I find it great fun to watch my friends on TV; almost as entertaining as watching the soap operaesque-amazement of the owners of the newly discovered "masterpieces"! Unfortunately, the viewing public is unaware that it is all a staged production. Few "experts" can give prices off the top of their head. Items and prices are usually researched before filmed. I know ArtFact is frequently employed by the "experts". However, the amount and type of research is minimal, hence the great number of inaccuracies. Appraisal clients (fans of the Roadshow) expect us to know everything off the top of our head as the Roadshow "stars" do. They are surprised that appraisers actually charge for research time!

However, my biggest problem with the Roadshow are not the inaccuracies or the unreal aspects, but that the experts are providing verbal appraisals which are against USPAP. (More on that to follow)

As Chris Coleman indicated, the hype of the Roadshow has helped the appraisal business for several reasons:
More people are aware of the function of an appraiser
Everybody has something valuable and
A general rise in public interest in the field creating more business for appraisers!
I do not know one appraiser who is complaining about a lack of business.

Eppraisals and online appraisals are another concern. How can one seriously assign a value for a substantial object without examining it? These are lawsuits waiting to happen. Meantime, the IRS has been quoted as allowing appraisals valuations for donations! AHHHK!!!

Verbal appraisals, charity appraisal days, and just walk-through appraisals happen far too often in an appraiser’s life. Although in theory USPAP accepts verbal appraisals when followed by a written report, who is going to bother with a written report? Usually a verbal appraisal is for someone who is trying to cut corners or maybe has something of insignificant value. A written appraisal just isn’t always necessary. An acceptable professional solution to this problem is in the works.

Making a living and being "textbook" ethical can be difficult, but do-able. USPAP, the IRS, and the AAA all state that the purpose for the appraisal and the value of the item should dictate the amount of research necessary for valuation. One would not and should not include comps for a low-end item for insurance. However, a work valued in the six+ figures may need comps. This often depends on the insurance company or the client. You, the professional appraiser, needs to make the call. Restricted appraisals and summary appraisals are perfectly acceptable for many clients. They will cut down on the tedious "busy work" (documentation can be just kept in files, not included in the report) for which most appraisers don’t get paid!

An appraiser’s reputation is the most important asset of an appraisal business. Appraisers who follow the standards of the industry are the ones who are going to get the better jobs. Granted, one may never get caught by the ethics committees of the AAA/ASA/ASA or by the IRS, but most appraisers know our colleagues M.O. I would never recommend another appraiser who does not adhere to the AAA/ASA/ISA code of ethics.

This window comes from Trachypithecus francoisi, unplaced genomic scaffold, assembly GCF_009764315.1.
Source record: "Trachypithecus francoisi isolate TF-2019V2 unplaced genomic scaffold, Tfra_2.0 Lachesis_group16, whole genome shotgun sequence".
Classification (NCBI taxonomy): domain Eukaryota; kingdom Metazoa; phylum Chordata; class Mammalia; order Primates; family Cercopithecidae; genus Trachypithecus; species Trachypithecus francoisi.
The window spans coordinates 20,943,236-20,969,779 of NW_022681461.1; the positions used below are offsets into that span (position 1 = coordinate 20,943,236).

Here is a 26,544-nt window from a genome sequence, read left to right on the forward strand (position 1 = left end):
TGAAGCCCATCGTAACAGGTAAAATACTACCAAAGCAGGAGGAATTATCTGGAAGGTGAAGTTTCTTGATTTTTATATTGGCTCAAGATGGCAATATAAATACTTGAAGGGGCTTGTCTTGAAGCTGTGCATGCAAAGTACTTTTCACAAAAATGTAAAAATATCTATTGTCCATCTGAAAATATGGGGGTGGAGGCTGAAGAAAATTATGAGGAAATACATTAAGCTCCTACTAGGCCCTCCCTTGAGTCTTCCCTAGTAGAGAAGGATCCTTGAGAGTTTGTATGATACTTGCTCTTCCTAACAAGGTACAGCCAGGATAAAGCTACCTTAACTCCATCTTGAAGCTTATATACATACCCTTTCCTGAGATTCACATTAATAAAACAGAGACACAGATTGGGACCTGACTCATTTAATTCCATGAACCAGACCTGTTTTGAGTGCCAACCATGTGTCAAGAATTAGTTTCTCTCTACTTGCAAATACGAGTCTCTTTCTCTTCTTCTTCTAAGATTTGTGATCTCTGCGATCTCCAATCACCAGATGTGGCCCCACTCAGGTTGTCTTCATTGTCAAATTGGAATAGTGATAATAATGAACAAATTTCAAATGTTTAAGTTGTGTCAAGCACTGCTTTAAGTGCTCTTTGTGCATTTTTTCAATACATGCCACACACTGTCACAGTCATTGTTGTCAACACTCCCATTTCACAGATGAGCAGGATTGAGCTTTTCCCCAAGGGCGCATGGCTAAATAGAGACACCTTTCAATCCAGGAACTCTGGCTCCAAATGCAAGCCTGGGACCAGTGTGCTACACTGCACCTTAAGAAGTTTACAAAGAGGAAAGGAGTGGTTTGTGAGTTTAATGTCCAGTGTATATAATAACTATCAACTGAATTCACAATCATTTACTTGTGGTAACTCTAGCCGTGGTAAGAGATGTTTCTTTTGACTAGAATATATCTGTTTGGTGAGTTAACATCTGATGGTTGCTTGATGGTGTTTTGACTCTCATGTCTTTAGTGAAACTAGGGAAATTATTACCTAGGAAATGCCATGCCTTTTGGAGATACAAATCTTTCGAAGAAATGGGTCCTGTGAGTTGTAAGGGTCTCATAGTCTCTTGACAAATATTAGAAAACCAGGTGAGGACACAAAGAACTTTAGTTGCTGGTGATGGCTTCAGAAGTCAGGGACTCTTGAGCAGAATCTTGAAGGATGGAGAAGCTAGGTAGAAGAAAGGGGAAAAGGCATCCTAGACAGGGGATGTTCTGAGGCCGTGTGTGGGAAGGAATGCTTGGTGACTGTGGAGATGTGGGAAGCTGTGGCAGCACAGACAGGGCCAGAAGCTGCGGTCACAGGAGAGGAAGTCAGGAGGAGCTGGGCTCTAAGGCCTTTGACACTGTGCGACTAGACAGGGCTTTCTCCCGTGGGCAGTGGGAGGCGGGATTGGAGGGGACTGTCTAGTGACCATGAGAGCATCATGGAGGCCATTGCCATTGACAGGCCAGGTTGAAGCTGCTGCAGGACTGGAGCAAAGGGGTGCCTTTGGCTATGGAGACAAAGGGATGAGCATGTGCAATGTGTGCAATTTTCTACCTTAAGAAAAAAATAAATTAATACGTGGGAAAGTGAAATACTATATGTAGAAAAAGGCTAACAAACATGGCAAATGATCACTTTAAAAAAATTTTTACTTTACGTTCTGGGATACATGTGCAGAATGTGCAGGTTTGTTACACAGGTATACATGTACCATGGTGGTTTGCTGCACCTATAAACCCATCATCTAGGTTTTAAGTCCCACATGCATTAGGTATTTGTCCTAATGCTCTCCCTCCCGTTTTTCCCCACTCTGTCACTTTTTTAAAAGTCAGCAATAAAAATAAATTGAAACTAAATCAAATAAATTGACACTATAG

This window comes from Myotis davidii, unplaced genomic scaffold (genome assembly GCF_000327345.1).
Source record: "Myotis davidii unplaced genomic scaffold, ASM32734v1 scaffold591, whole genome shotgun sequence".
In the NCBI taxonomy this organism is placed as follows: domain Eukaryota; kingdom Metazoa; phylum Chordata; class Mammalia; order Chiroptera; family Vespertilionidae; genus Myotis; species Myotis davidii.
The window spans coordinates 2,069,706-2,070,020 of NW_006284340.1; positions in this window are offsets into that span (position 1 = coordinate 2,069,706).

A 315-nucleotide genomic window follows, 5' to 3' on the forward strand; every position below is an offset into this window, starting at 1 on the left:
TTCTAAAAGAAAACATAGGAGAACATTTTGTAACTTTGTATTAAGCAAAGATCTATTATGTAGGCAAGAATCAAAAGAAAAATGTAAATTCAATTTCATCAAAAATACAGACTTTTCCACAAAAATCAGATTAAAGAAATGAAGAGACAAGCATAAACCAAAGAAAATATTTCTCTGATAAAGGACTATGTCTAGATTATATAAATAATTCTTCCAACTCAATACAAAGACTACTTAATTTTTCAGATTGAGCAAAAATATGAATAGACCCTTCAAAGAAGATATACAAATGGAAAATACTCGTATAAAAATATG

Incidentally, the ethics committee of the AAA has been very busy lately. Members can be sanctioned, suspended, and or expelled from the Association for acting unethically (which includes not abiding by USPAP). If such decision is reached, it is available to the public. Consumers do call the AAA to check on appraisers. Your reputation can be compromised by "bending" the rules to make an extra buck. Also, don’t forget that the IRS can fine you up to $1,000 for an improper appraisal and they can disqualify you from preparing future IRS appraisals.

However, some of you are dealers, some of you are auctioneers, some of you are consultants. The appraisers associations cannot apply the same standards to your work when not appraising. You are wearing a "different hat". You must abide by the standards of that profession, which may be very different than the standards for appraisers. Just remember which "hat" you are wearing!

Meantime, the Board of Directors of the AAA is preparing a statement addressing these issues and several others. We are working on ways to incorporate verbal valuations into the realm of our professionalism. We should have an official statement and possible solution without compromising our ethics available in the fall. Suggestions welcomed!

We are also trying to educate the public on the importance of a properly prepared appraisal. Victor Wiener has written several articles which have appeared in the "Bee" as well as the NY Law Journal addressing this issue. I (as well as several other appraisers) have spoken to numerous insurance companies, conventions, and Junior Leaguers on appraisal standards. It’s slow going, but I certainly see a rise in professionalism since I started almost 20 years ago (doing general household "stuff"!).

To Bobby B. - I tried not quote from the "textbooks" --- this is from the heart --- typos, rambling, and all!

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WGS

Posts: 136
Registered: Oct 99

iconnumber posted 06-06-2000 11:50 AM     Click Here to See the Profile for WGS     Edit/Delete Message   Reply w/Quote
It seems that "Verbal appraisals" has been used to describe oral appraisals. Whether offered orally or in written form, an appraisal would most likely require the use of words and thereby be verbal.